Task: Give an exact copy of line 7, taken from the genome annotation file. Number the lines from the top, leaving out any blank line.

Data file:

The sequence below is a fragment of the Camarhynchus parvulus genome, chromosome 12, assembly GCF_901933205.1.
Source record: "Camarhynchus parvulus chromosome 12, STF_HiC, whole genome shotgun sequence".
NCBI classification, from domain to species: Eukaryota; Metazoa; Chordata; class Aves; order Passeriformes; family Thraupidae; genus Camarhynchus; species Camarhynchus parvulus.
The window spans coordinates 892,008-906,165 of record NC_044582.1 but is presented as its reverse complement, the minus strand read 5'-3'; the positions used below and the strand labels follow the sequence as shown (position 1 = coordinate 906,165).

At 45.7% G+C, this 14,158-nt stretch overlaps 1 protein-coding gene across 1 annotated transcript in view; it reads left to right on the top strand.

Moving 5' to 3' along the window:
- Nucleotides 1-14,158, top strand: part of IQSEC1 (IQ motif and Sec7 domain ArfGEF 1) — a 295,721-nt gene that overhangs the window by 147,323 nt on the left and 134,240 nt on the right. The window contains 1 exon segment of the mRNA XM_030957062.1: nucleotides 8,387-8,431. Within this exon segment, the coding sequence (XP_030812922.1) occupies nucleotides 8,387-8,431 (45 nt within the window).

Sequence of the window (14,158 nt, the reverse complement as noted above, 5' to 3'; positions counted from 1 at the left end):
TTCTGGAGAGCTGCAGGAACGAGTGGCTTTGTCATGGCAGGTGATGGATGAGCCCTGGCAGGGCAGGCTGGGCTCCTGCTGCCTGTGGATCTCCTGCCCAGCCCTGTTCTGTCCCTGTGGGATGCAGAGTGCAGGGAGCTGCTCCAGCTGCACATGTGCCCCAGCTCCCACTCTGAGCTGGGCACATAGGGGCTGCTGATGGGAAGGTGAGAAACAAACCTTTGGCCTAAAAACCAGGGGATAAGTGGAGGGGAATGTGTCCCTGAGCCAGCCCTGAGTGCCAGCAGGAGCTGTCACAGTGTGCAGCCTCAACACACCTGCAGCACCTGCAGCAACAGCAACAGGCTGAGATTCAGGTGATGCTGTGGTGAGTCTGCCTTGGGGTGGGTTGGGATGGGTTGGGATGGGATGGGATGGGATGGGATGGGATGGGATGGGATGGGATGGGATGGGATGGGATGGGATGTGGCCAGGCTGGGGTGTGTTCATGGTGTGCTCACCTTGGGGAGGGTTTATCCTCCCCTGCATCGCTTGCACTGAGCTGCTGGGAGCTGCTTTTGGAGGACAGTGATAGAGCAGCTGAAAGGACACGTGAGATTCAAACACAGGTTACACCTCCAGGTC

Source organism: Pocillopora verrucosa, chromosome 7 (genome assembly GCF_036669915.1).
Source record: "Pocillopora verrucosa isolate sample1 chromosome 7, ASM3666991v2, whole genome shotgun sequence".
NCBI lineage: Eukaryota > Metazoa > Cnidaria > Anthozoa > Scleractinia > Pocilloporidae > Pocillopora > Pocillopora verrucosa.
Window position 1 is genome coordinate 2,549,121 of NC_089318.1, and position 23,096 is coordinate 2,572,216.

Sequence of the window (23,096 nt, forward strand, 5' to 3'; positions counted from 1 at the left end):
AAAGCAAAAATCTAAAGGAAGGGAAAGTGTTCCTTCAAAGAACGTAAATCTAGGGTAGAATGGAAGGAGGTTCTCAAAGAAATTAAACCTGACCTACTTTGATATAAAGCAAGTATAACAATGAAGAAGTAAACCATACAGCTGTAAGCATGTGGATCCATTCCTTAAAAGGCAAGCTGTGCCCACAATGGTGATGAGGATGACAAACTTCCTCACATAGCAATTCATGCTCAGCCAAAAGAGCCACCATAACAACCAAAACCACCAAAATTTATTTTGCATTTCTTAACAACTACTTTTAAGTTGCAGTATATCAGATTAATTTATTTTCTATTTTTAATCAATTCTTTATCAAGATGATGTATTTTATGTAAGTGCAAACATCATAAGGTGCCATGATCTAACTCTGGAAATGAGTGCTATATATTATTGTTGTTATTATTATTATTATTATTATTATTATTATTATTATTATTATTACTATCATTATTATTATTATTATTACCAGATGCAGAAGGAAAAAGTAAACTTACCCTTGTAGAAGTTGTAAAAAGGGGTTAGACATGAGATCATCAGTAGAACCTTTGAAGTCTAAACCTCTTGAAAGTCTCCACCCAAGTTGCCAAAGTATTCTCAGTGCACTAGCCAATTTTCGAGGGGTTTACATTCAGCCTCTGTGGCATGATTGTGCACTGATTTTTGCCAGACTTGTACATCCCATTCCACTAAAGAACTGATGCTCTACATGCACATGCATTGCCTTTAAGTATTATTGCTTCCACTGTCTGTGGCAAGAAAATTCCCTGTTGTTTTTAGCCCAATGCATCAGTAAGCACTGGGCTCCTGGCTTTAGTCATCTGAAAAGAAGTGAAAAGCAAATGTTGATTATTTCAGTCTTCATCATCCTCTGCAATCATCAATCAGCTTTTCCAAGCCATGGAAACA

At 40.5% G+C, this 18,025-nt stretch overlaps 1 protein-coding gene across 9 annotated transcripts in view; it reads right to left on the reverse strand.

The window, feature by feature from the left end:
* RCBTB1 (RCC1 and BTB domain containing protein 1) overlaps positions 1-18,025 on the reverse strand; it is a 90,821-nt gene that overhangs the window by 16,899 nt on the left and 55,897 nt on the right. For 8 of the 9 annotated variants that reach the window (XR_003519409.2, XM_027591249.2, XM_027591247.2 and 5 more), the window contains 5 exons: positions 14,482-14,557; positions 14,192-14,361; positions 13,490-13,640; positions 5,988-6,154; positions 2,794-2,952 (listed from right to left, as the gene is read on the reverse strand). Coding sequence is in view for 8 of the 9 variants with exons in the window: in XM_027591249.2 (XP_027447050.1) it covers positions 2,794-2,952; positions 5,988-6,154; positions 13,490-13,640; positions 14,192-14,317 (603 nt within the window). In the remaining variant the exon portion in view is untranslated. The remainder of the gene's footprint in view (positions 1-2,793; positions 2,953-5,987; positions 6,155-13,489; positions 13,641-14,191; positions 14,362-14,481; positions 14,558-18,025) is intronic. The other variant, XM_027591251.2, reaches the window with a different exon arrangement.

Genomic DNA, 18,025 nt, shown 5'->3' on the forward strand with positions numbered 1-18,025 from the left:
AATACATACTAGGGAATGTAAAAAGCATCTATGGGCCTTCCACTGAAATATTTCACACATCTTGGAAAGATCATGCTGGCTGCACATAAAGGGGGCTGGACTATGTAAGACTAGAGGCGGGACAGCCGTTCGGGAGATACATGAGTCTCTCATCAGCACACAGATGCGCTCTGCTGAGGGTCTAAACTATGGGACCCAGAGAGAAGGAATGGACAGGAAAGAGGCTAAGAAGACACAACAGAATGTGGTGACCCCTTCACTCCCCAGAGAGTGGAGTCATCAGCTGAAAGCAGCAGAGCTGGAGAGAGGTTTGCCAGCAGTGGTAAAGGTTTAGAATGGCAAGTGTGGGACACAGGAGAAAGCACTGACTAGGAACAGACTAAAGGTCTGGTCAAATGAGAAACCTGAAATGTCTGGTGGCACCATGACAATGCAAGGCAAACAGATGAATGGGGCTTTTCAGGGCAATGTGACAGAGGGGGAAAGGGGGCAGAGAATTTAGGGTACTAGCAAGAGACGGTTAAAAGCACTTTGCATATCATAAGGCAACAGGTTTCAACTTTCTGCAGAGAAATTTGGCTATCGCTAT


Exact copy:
- Nucleotides 1-14,158, top strand: part of IQSEC1 (IQ motif and Sec7 domain ArfGEF 1) — a 295,721-nt gene that overhangs the window by 147,323 nt on the left and 134,240 nt on the right. The window contains 1 exon segment of the mRNA XM_030957062.1: nucleotides 8,387-8,431. Within this exon segment, the coding sequence (XP_030812922.1) occupies nucleotides 8,387-8,431 (45 nt within the window).